The (re)discovery of tumor-intrinsic determinants of immune sensitivity by functional genetic screens

  • Author Footnotes
    † These authors contributed equally.
    D.W. Vredevoogd
    Footnotes
    † These authors contributed equally.
    Affiliations
    Netherlands Cancer Institute, Oncode Institute, Division of Molecular Oncology and Immunology, Amsterdam, The Netherlands
    Search for articles by this author
  • Author Footnotes
    † These authors contributed equally.
    G. Apriamashvili
    Footnotes
    † These authors contributed equally.
    Affiliations
    Netherlands Cancer Institute, Oncode Institute, Division of Molecular Oncology and Immunology, Amsterdam, The Netherlands
    Search for articles by this author
  • D.S. Peeper
    Correspondence
    Correspondence to: Prof. Daniel S. Peeper, Netherlands Cancer Institute, Oncode Institute, Division of Molecular Oncology and Immunology, Amsterdam, The Netherlands. Tel: +31 20 512 2002
    Affiliations
    Netherlands Cancer Institute, Oncode Institute, Division of Molecular Oncology and Immunology, Amsterdam, The Netherlands
    Search for articles by this author
  • Author Footnotes
    † These authors contributed equally.
Open AccessPublished:October 27, 2021DOI:https://doi.org/10.1016/j.iotech.2021.100043

      Highlights

      • CRISPR-Cas9 screens shed light on tumor-intrinsic mechanisms of immune sensitivity.
      • Different screen settings highlight tumor-intrinsic and environmental influences.
      • Effects of IFN-γ and antigen presentation pathways depend on environmental contexts.
      • Cellular context impacts how TNF and autophagy pathways affect immune sensitivity.
      • Potential therapeutic targets identified in the TNF, autophagy and IFN-γ pathways.
      Functional genetic screens by CRISPR-Cas9 allow for the unbiased discovery of proteins causally involved in complex biological processes. In recent years, this approach has been used by multiple laboratories to uncover a range of tumor cell regulators determining immune sensitivity. In this review, we provide an overview of genetic screens carried out both in vitro and in vivo. By comparative analysis we highlight commonly identified proteins and pathways that are key in establishing tumor-intrinsic immune susceptibility. Together, these screens demonstrated the importance of the antigen presentation, interferon-γ, tumor necrosis factor and autophagy pathways in governing sensitivity of tumor cells to immune attack. Moreover, they underline the complex interplay between tumor cells and their microenvironment, providing both fundamental and clinically relevant insights into the mechanisms of tumor immune resistance.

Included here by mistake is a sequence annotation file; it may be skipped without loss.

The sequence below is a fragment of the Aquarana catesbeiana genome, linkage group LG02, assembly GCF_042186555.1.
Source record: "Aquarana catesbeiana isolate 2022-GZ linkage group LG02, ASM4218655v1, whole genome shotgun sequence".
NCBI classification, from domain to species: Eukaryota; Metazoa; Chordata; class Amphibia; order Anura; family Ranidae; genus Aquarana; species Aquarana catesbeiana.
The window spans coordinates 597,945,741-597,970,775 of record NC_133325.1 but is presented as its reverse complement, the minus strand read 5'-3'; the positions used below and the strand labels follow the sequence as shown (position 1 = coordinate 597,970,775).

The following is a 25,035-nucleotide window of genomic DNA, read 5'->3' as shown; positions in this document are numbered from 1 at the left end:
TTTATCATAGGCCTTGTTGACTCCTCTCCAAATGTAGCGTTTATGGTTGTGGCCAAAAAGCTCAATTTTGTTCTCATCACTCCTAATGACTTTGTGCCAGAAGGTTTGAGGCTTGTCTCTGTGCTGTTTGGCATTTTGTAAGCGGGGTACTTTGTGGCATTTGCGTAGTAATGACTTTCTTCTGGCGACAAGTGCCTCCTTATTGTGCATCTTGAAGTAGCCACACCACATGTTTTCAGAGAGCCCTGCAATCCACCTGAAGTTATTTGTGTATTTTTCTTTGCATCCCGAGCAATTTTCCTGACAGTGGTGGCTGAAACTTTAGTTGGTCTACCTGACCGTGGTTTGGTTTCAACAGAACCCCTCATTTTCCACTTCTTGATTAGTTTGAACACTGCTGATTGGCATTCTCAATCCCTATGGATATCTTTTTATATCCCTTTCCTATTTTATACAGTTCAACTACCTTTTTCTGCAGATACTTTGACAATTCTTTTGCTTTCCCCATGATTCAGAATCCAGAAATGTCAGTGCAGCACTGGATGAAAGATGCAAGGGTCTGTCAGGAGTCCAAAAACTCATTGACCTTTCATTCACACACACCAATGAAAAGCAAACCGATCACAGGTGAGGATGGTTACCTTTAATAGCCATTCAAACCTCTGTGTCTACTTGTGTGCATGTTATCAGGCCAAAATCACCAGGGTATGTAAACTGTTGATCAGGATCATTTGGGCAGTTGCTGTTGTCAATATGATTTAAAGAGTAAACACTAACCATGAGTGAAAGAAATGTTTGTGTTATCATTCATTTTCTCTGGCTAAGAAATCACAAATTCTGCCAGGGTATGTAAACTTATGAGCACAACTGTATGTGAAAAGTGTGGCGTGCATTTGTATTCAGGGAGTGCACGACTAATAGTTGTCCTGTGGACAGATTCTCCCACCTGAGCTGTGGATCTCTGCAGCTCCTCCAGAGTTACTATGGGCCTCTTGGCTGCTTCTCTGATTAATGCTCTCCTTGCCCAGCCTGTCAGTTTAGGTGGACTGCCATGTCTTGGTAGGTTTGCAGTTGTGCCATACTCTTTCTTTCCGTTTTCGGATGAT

Key words

      Introduction

      The advent of CRISPR-Cas9 technology has revolutionized daily laboratory practice by allowing for the targeted inactivation of genes of interest.
      • Cong L.
      • Ran F.A.
      • Cox D.
      • et al.
      Multiplex genome engineering using CRISPR/Cas systems.
      This technology is also of use in pooled genetic screens. There, instead of knocking out single genes, cells are transduced with a single guide RNA (sgRNA) library, targeting many different genes. This transduction is carried out at a low multiplicity of infection to generate a large pool of cells, each of which harbors a single and distinct genetic perturbation. Empowering subsequent analyses, screens are commonly designed such that at least hundreds of cells carry the same sgRNA, also called library coverage. The next step in the screen is to apply a specific biological or pharmacological pressure and determine the relative fitness (or any other trait of interest) of each of the perturbed cells in response to this treatment. For quantification of the phenotype, an inventory is made of the frequency of each sgRNA in the pool of cells before and after selection. Since every sgRNA represents a specific DNA sequence, it can serve as a cellular barcode. By deep sequencing the sgRNA sequences present in each cell, the effect of a particular genetic inactivation on the phenotype of interest can be assessed.